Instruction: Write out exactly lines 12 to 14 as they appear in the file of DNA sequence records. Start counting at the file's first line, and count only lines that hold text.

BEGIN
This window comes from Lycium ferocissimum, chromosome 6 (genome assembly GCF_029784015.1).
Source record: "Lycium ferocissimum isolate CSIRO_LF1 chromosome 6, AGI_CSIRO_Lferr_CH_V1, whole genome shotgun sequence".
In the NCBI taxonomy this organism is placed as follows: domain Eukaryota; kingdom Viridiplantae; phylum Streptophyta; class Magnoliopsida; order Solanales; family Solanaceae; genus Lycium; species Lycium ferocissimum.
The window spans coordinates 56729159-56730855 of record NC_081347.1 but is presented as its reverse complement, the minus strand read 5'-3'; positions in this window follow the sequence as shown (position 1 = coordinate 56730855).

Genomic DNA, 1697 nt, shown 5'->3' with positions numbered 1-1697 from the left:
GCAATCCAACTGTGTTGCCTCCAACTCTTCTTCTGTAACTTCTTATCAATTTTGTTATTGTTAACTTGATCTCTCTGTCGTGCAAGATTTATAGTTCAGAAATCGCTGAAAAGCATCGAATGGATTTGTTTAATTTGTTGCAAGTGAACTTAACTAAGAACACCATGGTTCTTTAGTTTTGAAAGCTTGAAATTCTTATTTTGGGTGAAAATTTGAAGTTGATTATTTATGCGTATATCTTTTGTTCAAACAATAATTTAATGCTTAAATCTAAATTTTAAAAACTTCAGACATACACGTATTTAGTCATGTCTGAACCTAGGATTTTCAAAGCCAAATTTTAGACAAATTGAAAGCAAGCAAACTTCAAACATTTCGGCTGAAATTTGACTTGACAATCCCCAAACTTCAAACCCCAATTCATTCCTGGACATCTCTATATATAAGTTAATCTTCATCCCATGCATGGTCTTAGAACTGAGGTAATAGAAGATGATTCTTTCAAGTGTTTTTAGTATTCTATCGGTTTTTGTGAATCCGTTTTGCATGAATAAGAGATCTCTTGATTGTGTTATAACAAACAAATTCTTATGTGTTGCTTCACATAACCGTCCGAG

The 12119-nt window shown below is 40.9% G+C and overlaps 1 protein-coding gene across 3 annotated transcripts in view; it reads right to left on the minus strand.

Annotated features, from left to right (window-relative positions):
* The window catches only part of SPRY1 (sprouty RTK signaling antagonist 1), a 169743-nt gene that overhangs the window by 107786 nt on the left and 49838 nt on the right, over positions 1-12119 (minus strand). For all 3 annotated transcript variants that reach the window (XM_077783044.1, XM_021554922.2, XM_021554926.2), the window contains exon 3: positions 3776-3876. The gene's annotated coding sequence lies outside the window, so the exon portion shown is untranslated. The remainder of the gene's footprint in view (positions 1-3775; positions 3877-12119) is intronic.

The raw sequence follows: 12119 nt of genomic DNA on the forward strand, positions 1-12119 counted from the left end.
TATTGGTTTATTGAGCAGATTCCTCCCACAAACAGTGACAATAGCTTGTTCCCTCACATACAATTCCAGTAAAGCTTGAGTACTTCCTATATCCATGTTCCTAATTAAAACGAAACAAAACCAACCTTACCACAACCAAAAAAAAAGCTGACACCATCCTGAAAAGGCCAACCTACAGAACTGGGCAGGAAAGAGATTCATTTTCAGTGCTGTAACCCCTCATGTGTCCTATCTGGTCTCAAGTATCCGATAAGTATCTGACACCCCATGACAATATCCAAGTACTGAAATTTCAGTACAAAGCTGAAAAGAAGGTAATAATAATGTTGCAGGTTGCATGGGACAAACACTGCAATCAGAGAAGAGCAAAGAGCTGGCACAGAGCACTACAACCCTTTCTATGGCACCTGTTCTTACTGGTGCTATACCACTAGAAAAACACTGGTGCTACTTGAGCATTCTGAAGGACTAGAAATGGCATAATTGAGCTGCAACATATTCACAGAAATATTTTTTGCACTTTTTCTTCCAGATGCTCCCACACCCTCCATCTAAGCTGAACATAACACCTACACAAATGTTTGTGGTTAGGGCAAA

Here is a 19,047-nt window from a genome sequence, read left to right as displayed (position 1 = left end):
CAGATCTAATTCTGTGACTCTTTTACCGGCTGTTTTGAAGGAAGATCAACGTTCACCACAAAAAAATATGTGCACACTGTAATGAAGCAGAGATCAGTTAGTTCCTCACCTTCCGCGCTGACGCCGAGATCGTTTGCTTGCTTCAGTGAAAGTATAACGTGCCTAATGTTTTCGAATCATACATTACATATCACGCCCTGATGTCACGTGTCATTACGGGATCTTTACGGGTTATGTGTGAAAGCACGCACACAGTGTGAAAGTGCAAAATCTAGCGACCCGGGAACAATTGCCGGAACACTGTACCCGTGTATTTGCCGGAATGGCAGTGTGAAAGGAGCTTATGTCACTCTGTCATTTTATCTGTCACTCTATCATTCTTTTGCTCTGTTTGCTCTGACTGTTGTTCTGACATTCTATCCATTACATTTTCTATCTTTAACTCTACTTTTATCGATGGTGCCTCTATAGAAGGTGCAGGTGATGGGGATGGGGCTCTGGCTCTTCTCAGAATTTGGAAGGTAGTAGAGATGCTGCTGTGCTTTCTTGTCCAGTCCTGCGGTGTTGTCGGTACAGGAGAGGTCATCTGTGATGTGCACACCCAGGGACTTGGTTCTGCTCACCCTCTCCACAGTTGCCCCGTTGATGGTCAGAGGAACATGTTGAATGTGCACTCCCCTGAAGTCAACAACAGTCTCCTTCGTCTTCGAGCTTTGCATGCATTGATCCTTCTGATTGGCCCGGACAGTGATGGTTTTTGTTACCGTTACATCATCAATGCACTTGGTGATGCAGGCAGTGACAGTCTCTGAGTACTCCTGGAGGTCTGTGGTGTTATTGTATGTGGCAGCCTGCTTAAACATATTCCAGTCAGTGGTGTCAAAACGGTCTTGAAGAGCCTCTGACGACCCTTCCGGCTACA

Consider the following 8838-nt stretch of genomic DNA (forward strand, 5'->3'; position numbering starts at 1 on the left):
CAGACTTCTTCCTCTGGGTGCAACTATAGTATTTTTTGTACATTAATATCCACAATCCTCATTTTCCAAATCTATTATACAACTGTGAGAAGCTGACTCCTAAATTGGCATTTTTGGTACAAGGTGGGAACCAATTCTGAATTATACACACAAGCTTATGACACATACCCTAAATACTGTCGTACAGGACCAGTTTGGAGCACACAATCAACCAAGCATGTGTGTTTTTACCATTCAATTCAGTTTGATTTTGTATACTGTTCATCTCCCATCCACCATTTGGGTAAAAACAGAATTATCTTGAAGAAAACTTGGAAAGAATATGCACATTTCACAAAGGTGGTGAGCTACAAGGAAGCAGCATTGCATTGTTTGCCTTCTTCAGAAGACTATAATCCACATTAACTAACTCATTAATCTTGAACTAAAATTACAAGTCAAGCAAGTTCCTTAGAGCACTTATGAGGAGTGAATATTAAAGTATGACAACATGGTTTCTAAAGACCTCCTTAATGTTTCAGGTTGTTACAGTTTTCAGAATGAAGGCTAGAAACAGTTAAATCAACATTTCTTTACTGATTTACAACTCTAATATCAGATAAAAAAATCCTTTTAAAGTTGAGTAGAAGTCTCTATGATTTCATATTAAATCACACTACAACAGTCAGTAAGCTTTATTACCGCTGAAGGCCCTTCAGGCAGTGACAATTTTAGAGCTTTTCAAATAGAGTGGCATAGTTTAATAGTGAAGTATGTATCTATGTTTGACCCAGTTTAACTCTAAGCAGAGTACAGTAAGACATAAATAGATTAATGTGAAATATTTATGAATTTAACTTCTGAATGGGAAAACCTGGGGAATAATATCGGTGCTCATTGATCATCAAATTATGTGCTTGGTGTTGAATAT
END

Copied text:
Here is a 19,047-nt window from a genome sequence, read left to right as displayed (position 1 = left end):
CAGATCTAATTCTGTGACTCTTTTACCGGCTGTTTTGAAGGAAGATCAACGTTCACCACAAAAAAATATGTGCACACTGTAATGAAGCAGAGATCAGTTAGTTCCTCACCTTCCGCGCTGACGCCGAGATCGTTTGCTTGCTTCAGTGAAAGTATAACGTGCCTAATGTTTTCGAATCATACATTACATATCACGCCCTGATGTCACGTGTCATTACGGGATCTTTACGGGTTATGTGTGAAAGCACGCACACAGTGTGAAAGTGCAAAATCTAGCGACCCGGGAACAATTGCCGGAACACTGTACCCGTGTATTTGCCGGAATGGCAGTGTGAAAGGAGCTTATGTCACTCTGTCATTTTATCTGTCACTCTATCATTCTTTTGCTCTGTTTGCTCTGACTGTTGTTCTGACATTCTATCCATTACATTTTCTATCTTTAACTCTACTTTTATCGATGGTGCCTCTATAGAAGGTGCAGGTGATGGGGATGGGGCTCTGGCTCTTCTCAGAATTTGGAAGGTAGTAGAGATGCTGCTGTGCTTTCTTGTCCAGTCCTGCGGTGTTGTCGGTACAGGAGAGGTCATCTGTGATGTGCACACCCAGGGACTTGGTTCTGCTCACCCTCTCCACAGTTGCCCCGTTGATGGTCAGAGGAACATGTTGAATGTGCACTCCCCTGAAGTCAACAACAGTCTCCTTCGTCTTCGAGCTTTGCATGCATTGATCCTTCTGATTGGCCCGGACAGTGATGGTTTTTGTTACCGTTACATCATCAATGCACTTGGTGATGCAGGCAGTGACAGTCTCTGAGTACTCCTGGAGGTCTGTGGTGTTATTGTATGTGGCAGCCTGCTTAAACATATTCCAGTCAGTGGTGTCAAAACGGTCTTGAAGAGCCTCTGACGACCCTTCCGGCTACA

Consider the following 8838-nt stretch of genomic DNA (forward strand, 5'->3'; position numbering starts at 1 on the left):